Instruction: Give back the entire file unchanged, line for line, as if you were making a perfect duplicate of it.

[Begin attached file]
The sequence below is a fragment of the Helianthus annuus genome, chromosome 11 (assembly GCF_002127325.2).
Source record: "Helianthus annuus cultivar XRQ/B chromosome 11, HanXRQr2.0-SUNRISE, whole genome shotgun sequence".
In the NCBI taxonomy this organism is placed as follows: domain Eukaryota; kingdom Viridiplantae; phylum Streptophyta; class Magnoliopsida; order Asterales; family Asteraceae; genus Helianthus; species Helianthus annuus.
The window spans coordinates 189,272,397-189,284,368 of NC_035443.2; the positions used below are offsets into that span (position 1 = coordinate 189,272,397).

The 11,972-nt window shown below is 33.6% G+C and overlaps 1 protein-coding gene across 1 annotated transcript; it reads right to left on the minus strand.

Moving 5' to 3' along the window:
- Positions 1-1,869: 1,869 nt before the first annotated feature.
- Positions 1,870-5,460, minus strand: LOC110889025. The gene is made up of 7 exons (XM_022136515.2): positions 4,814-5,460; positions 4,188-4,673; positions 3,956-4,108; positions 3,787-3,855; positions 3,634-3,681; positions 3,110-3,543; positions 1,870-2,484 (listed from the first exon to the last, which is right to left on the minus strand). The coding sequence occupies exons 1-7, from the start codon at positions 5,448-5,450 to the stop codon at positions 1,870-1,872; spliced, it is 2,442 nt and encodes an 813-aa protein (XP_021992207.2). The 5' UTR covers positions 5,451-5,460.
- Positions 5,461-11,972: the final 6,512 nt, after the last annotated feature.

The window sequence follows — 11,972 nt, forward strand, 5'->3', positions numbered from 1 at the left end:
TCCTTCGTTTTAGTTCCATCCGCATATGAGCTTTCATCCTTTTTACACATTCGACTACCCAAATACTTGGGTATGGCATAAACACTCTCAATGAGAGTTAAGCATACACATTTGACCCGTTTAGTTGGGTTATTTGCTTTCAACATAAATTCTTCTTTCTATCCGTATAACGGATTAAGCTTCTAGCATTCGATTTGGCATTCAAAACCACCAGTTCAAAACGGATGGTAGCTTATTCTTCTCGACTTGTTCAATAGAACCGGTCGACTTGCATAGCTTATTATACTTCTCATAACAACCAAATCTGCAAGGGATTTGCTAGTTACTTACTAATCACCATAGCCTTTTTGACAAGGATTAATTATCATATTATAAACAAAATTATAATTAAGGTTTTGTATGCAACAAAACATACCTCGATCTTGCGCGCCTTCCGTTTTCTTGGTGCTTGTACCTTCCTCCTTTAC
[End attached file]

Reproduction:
The sequence below is a fragment of the Helianthus annuus genome, chromosome 11 (assembly GCF_002127325.2).
Source record: "Helianthus annuus cultivar XRQ/B chromosome 11, HanXRQr2.0-SUNRISE, whole genome shotgun sequence".
In the NCBI taxonomy this organism is placed as follows: domain Eukaryota; kingdom Viridiplantae; phylum Streptophyta; class Magnoliopsida; order Asterales; family Asteraceae; genus Helianthus; species Helianthus annuus.
The window spans coordinates 189,272,397-189,284,368 of NC_035443.2; the positions used below are offsets into that span (position 1 = coordinate 189,272,397).

The 11,972-nt window shown below is 33.6% G+C and overlaps 1 protein-coding gene across 1 annotated transcript; it reads right to left on the minus strand.

Moving 5' to 3' along the window:
- Positions 1-1,869: 1,869 nt before the first annotated feature.
- Positions 1,870-5,460, minus strand: LOC110889025. The gene is made up of 7 exons (XM_022136515.2): positions 4,814-5,460; positions 4,188-4,673; positions 3,956-4,108; positions 3,787-3,855; positions 3,634-3,681; positions 3,110-3,543; positions 1,870-2,484 (listed from the first exon to the last, which is right to left on the minus strand). The coding sequence occupies exons 1-7, from the start codon at positions 5,448-5,450 to the stop codon at positions 1,870-1,872; spliced, it is 2,442 nt and encodes an 813-aa protein (XP_021992207.2). The 5' UTR covers positions 5,451-5,460.
- Positions 5,461-11,972: the final 6,512 nt, after the last annotated feature.

The window sequence follows — 11,972 nt, forward strand, 5'->3', positions numbered from 1 at the left end:
TCCTTCGTTTTAGTTCCATCCGCATATGAGCTTTCATCCTTTTTACACATTCGACTACCCAAATACTTGGGTATGGCATAAACACTCTCAATGAGAGTTAAGCATACACATTTGACCCGTTTAGTTGGGTTATTTGCTTTCAACATAAATTCTTCTTTCTATCCGTATAACGGATTAAGCTTCTAGCATTCGATTTGGCATTCAAAACCACCAGTTCAAAACGGATGGTAGCTTATTCTTCTCGACTTGTTCAATAGAACCGGTCGACTTGCATAGCTTATTATACTTCTCATAACAACCAAATCTGCAAGGGATTTGCTAGTTACTTACTAATCACCATAGCCTTTTTGACAAGGATTAATTATCATATTATAAACAAAATTATAATTAAGGTTTTGTATGCAACAAAACATACCTCGATCTTGCGCGCCTTCCGTTTTCTTGGTGCTTGTACCTTCCTCCTTTAC